1998/06/20 - Stewart French
I've discovered something important about swimming with my nieces and my friends kids. How do you get a kid to stop being afraid of the water and go on under, open their eyes, and swim around down there? The answer is an underwater camera. I bought one of those Kodak disposable underwater cameras two pool-parties ago to experiment with underwater pictures. I was playing in the pool with these kids ages 6-11 when I dug this thing out to get some pictures. These kids went crazy. Some wanted to take the pictures , others wanted to have pictures taken of them. All of them abandoned their fear of the water so they could try out this camera thing. I gathered them around and showed them how to use it, how they had to hold their breath and go underwater, hold their eyes open, stay down there and frame the picture , then snap it off. All that before they surfaced. And, most wanted to take pictures of people diving into the pool , so they had to go underwater in the deep end and stay down there for a long time while the diver climbed up on the board, ran and bounced and dived . It was great. The only real problem any of them had was staying underwater. We got a few pictures that looked like this , but most were really good. They were all so boyant that they _couldn't_ stay underwater for any length of time! They would float to the surface. Here are a few pictures: Anne, Tony, Kira, Brandi.
I've been practicing hyperventilating , then blowing all the air out of my lungs (I mean _all_ of it!), and dropping to the bottom of the deep end . I can lay flat on my back on the bottom in the deep end and stay there for 15-30 seconds before the lack of oxygen forces me back up. It's a real rush looking up through 8 feet of water at the surface, watching people swim past , the sun streaming through the surface waves, trees swaying up there. It's very quiet at the bottom of a pool.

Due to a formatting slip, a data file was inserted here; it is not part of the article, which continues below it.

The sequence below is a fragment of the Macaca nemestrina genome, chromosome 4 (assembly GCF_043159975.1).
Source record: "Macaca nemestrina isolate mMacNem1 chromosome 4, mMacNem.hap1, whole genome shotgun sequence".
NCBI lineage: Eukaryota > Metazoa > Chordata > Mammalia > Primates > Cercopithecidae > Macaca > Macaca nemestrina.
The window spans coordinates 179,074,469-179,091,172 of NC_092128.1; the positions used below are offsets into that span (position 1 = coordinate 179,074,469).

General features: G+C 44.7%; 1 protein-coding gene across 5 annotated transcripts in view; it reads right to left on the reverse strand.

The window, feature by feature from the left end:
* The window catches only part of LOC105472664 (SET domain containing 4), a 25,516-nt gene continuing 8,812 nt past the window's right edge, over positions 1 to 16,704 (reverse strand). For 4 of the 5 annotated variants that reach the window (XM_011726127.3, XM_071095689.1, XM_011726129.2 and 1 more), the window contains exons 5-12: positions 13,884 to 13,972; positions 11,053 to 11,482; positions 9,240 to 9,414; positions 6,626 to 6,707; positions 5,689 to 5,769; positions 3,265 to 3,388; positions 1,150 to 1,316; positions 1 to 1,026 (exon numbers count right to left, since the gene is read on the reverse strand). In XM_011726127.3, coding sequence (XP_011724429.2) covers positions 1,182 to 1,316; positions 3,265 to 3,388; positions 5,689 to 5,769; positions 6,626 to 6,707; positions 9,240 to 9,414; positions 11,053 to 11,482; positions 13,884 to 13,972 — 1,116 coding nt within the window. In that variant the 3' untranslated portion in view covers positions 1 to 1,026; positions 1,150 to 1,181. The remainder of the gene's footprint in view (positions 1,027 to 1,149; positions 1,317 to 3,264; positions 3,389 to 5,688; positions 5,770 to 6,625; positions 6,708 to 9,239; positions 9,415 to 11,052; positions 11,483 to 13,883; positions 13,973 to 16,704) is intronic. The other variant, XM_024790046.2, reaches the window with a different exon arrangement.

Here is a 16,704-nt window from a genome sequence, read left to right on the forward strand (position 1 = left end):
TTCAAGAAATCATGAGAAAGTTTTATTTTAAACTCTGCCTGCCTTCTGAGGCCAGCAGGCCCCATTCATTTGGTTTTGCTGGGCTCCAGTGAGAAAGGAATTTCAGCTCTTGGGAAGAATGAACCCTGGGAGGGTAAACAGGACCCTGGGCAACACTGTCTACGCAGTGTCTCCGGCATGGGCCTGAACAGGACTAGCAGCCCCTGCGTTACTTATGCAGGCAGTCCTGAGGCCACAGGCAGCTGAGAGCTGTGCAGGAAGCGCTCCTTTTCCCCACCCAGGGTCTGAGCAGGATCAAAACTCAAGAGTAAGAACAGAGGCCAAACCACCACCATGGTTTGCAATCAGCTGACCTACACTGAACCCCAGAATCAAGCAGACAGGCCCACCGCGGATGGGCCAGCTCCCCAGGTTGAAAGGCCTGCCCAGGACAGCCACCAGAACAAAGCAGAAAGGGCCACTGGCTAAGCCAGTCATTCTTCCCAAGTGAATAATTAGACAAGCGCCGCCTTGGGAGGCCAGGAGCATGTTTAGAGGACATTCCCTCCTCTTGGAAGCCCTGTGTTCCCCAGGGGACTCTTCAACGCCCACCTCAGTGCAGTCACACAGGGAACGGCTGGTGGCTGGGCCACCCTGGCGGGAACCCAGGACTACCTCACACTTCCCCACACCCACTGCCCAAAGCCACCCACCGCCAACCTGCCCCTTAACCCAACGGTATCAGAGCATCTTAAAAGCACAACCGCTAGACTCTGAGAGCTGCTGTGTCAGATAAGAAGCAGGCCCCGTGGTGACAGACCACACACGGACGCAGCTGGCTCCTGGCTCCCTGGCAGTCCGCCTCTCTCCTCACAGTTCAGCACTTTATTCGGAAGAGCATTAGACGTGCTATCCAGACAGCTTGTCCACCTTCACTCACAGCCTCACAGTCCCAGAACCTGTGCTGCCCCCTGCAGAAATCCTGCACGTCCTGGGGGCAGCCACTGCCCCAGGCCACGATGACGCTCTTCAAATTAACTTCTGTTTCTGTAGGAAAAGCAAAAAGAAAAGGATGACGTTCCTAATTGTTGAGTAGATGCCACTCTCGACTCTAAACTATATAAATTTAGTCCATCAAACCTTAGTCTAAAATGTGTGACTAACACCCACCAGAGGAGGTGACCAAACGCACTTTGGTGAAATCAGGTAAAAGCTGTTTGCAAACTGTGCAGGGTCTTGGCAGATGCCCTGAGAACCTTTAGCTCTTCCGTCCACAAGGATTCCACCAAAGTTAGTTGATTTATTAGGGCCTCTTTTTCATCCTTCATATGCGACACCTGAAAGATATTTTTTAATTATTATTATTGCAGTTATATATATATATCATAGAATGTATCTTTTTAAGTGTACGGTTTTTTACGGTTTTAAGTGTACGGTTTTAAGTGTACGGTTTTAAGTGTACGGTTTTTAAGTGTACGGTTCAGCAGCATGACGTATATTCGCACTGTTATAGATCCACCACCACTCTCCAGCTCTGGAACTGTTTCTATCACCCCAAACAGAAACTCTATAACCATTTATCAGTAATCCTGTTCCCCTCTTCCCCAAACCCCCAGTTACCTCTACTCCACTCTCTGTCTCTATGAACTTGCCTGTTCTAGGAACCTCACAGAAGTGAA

I decided to teach my nieces how to do this. So I showed them how to hyperventilate and blow all the air out of their lungs. But when they submerged they were only able to go about 4 feet down and they'd stick there floating in the water. hmmmm... Seems they are more boyant than I am. So we decided that they needed something to help them descend to the bottom. We looked around and found some bricks. The 11 year old could use one brick and it would take her to the bottom. The 9 year old took two bricks. She was very excited and asked me to find some rope so we could tie the bricks to her ankles! It was at this point that I held some brick-safety training. I explained to them that tying bricks to their ankles wasn't such a good idea. And holding them in their hands also had some bad effects. I showed them how to carefully lay the bricks down on the bottom, and how to retrieve one brick at a time from the bottom. Turns out the 9 year old can swim pretty good carrying a single brick around. It's a bit heavy for the less boyant 11 year old.
Once the training session was over I let them go for it and they both sank like a stone to the bottom and laid down there looking up while I took some pictures of them. They were very excited about staying down as long as possible. Now look closer at this picture and notice the feet holding the brick. Hmmm....
After that got old we found that they could now swim the length of the pool underwater without much effort at all. They had learned how to hyperventilate and to feel comfortable underwater and had no problem staying under for long periods.
(Of course, a good water pistol fight is fun too!)